Meet our Faculty:
Our courses are developed and delivered by a faculty of NHS Clinician-Tutors. In this series, you’ll get to know them!
Caroline Black is a British Psychoanalytic Council (BPC) registered Psychodynamic Psychotherapist, who completed her training at the Tavistock and Portman NHS Foundation Trust.
Caroline’s background is in mental health nursing and over her career she has worked in a wide range of settings as a specialist practitioner and psychotherapist. Caroline now works from her private practice in Hampshire, UK, where she treats both private and NHS-referred adult patients.
Caroline teaches on a number of courses at the Tavistock and Portman NHS Foundation Trust, including our Digital Academy ‘Psychoanalytic Thinking at Work’ course.
What brought you to the Tavistock and Portman?
I had been working in various mental health settings for many years as a mental health specialist practitioner. Although I found this rewarding and interesting on many levels, I knew that I wanted to work at a deeper level with patients, especially those so called ‘revolving door’ patients.
It was also important to me also to understand more about team dynamics, given the demanding and challenging work environment I was working in. I was given the opportunity to experience various psychological modalities within the Trust where I worked but it seemed to me, as useful and effective as they might have been to many patients, they would not give me the depth of understanding of what might be at the root cause of the distress that many of my patients were presenting with. I was also curious about myself and exploring my own unconscious motivations for wanting to do this work (a requirement for training).
The Tavistock and Portman psychodynamic training was suggested to me by a colleague who had completed her training there some years previously. After much research and reading about the wide variety of courses offered at the Tavistock and Portman, I was convinced that this was an institution I wanted to train with, given its long history and proven track record as a centre of excellence. I was delighted to have been accepted for the 2 year Foundation course in Psychodynamic Psychotherapy. This then led me to the 2 year qualifying course in Intercultural Psychodynamic Psychotherapy.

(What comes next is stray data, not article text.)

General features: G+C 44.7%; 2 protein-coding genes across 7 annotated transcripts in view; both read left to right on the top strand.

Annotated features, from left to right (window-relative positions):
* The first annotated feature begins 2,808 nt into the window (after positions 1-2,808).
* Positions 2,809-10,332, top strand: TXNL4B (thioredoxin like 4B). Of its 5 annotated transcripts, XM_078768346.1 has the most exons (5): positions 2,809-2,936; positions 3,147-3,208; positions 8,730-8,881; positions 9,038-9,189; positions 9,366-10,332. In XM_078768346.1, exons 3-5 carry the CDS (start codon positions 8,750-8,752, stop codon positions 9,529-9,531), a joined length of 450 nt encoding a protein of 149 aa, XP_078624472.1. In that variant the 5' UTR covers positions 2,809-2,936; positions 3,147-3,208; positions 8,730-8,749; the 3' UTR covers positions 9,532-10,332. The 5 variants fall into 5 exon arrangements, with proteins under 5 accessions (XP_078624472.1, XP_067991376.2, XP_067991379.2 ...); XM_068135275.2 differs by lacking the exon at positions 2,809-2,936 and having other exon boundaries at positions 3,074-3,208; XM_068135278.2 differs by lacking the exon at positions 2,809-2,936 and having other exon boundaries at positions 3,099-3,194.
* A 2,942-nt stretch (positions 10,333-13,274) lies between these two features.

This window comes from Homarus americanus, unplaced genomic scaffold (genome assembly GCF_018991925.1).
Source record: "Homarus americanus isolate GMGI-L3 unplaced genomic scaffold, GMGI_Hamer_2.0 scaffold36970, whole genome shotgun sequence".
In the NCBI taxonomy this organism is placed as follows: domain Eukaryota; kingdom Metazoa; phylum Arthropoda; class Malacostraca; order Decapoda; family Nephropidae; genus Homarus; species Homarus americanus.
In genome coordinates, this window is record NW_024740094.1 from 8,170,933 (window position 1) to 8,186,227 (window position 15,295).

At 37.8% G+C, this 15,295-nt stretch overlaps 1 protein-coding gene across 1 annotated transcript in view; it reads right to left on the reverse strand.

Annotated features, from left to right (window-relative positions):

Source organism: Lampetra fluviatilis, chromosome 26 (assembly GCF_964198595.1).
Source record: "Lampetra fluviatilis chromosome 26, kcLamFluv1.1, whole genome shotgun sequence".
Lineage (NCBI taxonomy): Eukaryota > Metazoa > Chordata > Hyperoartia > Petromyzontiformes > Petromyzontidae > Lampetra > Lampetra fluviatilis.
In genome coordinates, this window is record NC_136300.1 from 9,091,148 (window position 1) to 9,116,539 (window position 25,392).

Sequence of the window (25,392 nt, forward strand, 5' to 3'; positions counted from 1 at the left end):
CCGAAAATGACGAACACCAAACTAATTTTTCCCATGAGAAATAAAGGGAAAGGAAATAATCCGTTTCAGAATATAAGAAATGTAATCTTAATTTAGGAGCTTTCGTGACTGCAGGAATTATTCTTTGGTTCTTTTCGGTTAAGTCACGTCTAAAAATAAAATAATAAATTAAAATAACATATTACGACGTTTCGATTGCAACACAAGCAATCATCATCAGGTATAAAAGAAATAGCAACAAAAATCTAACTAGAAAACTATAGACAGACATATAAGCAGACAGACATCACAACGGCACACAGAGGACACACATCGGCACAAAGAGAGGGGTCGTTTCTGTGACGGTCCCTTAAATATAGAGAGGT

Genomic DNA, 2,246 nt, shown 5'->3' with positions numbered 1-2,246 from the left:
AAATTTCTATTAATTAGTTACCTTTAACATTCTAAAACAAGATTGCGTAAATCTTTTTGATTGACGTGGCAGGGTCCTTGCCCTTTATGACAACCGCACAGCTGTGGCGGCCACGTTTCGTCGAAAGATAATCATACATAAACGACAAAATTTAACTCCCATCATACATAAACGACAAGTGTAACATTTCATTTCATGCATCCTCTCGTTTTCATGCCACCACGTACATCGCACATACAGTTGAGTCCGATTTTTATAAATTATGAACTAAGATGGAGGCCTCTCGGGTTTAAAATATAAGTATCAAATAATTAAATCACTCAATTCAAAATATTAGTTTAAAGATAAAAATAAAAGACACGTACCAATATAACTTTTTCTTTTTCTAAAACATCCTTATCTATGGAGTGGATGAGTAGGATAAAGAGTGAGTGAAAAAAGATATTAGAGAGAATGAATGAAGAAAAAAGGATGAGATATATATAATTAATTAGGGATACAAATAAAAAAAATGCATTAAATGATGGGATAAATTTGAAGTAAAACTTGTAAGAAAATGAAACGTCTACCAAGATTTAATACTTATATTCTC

What do you value most about your role?
I feel very privileged to work with students in my role as seminar leader and tutor with the ‘Psychoanalytic Thinking at Work’ course and the ‘Introduction to counselling and psychotherapy‘ (ED12) course. It really is a shared experience and a two way process. I not only share the knowledge and experience I have been fortunate enough to have gained over the years as a student and practising psychotherapist; but also the students bring a wealth of experience and diversity to the seminars, which I too benefit from. It is a joy to see so many of them complete their training and to watch how they grow and develop throughout the course. Some decide, and are selected, to go on and train as psychotherapists; while others are content to consolidate and bring what they have learnt back to their workplace and their communities. So many say at the end of the course “I think very differently now”.
What advice would you give Digital Academy students?
Don’t be in a hurry to get to the end and to start the ‘next thing’. Enjoy your student journey and try to be ‘in the moment’ of your learning. It goes by very fast! It’s not about acquiring lots of knowledge about psychoanalytic theories and concepts, although it is important to have a sound understanding of these. Rather, it is more about how you are able to ‘think’ about your own experience of learning, the readings, seminars discussions and clinical placements. It’s not a linear experience. I remember when I was training and reached the end of my foundation course, the thought that occurred to me at that time was “If only I could start again knowing what I know now about myself”.
Tell us something we don’t know about you.
Prior to my career in mental health and psychotherapy, I was an army nurse and in the latter years of that, worked in the MoD on various Defence Medical Services projects.
Discover ‘Psychoanalytic Thinking at Work’
Now recruiting for a second year, this interactive, online course offers you the opportunity to engage with some fundamental aspects of psychoanalytic theory – introducing ideas that will help you to think afresh about yourself, your relationships and the world around you, and providing you with the space to reflect on your current role, or start taking your career in a new direction.